Retired missionary Paul R. Lindholm begins a reflection on what he views as the overriding purpose of Christian stewardship—glorifying God—with a humorous vignette:
A church choir director asked a clerk in a music store for a copy of an anthem with the title, “The Glory of the Lord.” The clerk called to the person working in the storage shelves for a copy. Finding none, the clerk called down: “The Glory of the Lord” is out of print.
In print and in thought, the shekinah glory of our Lord does not have the prominence nor attention it should have.
The Westminster Shorter Catechism highlights this subject in its very first question and answer:
Q. 1. What is the chief end of man?
A. Man’s chief end is to glorify God, and to enjoy him forever.
What a mind-boggling thought: God created us for the purpose of glorifying and enjoying him! Are you tempted at first glance to question God’s motivation? The fact is that God is a spiritual being who is social. Certainly he enjoys intimacy within the Godhead and among the angels. But beyond that, he desires authentic and voluntary fellowship with the beings he created to be in relationship with him. The enjoyment part is reciprocal (see Zep 3:17). And Psalm 8:4–5 even proclaims that God crowns us with a measure of glory and honor. When we think of stewardship, how readily does this aspect occur to us? Lindholm goes on:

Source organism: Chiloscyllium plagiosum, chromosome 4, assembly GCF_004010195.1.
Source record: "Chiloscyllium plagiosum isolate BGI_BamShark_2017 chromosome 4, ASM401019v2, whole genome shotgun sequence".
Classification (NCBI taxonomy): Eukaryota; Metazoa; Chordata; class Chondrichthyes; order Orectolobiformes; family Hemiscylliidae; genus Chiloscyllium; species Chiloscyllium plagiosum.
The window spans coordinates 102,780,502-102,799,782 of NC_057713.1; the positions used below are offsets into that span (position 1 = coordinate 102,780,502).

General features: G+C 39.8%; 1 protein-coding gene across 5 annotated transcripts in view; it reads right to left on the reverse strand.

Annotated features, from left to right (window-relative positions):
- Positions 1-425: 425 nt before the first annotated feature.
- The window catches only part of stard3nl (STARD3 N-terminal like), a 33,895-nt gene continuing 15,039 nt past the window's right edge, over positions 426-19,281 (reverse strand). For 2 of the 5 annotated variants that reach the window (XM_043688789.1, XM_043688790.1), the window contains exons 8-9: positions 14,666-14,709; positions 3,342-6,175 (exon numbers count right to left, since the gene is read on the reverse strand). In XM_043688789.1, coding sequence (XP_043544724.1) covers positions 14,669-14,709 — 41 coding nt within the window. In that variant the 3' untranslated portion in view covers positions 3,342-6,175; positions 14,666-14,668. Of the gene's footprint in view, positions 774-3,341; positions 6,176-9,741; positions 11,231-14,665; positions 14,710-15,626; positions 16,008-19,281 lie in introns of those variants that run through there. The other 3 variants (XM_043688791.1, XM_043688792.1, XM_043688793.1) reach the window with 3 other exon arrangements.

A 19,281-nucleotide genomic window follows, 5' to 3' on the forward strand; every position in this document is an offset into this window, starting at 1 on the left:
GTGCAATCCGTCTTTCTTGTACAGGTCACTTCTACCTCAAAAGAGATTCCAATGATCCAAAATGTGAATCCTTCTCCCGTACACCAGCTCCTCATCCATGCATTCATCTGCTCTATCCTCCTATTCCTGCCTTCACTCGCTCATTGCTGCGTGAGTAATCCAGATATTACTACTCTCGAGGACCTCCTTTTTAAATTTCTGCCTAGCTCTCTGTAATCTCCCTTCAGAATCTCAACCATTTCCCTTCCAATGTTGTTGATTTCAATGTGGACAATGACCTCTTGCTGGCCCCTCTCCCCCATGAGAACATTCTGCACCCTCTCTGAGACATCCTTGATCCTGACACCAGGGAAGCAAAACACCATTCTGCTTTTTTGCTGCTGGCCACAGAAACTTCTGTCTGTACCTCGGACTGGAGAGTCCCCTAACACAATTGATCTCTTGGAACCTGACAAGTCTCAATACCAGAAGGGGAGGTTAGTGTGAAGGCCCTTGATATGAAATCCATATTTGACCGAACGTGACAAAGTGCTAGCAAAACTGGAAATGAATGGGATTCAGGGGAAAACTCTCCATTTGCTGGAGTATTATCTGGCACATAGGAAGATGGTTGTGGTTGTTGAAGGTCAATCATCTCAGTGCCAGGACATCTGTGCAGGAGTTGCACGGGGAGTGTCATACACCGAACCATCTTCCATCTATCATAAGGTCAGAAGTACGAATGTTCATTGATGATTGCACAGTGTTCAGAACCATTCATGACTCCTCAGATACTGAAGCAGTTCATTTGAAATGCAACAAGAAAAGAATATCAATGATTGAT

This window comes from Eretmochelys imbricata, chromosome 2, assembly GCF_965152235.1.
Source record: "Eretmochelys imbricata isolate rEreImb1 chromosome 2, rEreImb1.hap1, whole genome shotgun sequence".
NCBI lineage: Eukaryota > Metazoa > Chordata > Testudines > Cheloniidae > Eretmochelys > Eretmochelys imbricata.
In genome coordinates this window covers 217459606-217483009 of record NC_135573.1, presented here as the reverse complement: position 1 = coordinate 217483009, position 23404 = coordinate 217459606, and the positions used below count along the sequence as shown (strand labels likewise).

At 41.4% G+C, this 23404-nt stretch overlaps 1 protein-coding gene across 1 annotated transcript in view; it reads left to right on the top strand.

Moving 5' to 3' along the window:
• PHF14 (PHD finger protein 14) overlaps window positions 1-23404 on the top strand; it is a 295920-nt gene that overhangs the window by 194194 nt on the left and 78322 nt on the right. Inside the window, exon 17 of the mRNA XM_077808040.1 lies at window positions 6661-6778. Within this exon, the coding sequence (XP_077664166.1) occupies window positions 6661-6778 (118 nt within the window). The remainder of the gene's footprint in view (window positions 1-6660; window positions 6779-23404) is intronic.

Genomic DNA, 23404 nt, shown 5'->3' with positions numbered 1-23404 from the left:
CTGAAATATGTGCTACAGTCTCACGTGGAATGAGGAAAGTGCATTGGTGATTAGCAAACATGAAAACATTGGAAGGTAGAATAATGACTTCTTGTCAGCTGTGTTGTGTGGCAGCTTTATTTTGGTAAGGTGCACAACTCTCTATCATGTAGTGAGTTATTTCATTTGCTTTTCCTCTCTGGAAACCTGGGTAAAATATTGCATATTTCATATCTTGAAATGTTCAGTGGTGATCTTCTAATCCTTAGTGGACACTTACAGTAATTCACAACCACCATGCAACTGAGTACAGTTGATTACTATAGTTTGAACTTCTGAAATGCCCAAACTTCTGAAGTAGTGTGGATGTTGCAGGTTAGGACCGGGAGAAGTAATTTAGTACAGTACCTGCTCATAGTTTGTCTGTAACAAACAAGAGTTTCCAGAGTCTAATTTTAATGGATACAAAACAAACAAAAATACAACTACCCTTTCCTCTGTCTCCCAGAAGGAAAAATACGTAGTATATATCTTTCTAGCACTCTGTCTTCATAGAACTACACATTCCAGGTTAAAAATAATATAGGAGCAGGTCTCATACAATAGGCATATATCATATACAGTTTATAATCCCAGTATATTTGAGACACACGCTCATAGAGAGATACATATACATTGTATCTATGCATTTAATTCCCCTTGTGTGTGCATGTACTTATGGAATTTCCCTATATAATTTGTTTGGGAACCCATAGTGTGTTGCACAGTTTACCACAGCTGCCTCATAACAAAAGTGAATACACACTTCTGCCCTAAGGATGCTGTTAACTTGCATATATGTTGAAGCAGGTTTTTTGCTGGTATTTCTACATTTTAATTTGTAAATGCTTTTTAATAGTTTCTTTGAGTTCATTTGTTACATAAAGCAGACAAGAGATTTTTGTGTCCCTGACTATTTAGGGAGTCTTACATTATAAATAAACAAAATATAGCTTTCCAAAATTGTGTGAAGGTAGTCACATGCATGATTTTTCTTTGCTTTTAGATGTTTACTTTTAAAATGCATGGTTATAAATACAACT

Before Solomon built the temple in Jerusalem, his father King David had the Ark of the Covenant that contained the two stone tablets on which were engraved the Ten Commandments brought there.
The Ark was the symbol of the presence of God. When the Ark was first placed in the tabernacle in Jerusalem many offerings were made. Then a long hymn of thanksgiving was sung with the chorus accompanied by a large instrumental band. In the hymn were the lines:
Declare his glory among the nations … Ascribe to the LORD the glory due his name (1Ch 16:24,29).
The words, “Ascribe to the LORD the glory due his name” [appear] many times throughout the Psalms.
Think About It
Going back to Lindholm’s opening anecdote, how readily do we think of proclaiming and reflecting back the glory of our Creator as key to our God-ordained stewardship role?
In what ways has proclamation of the shekinah glory gone “out of print”?
What role does praise play in your daily prayers?
Pray About It
I praise you and worship you. Thank you for your mighty works and deeds!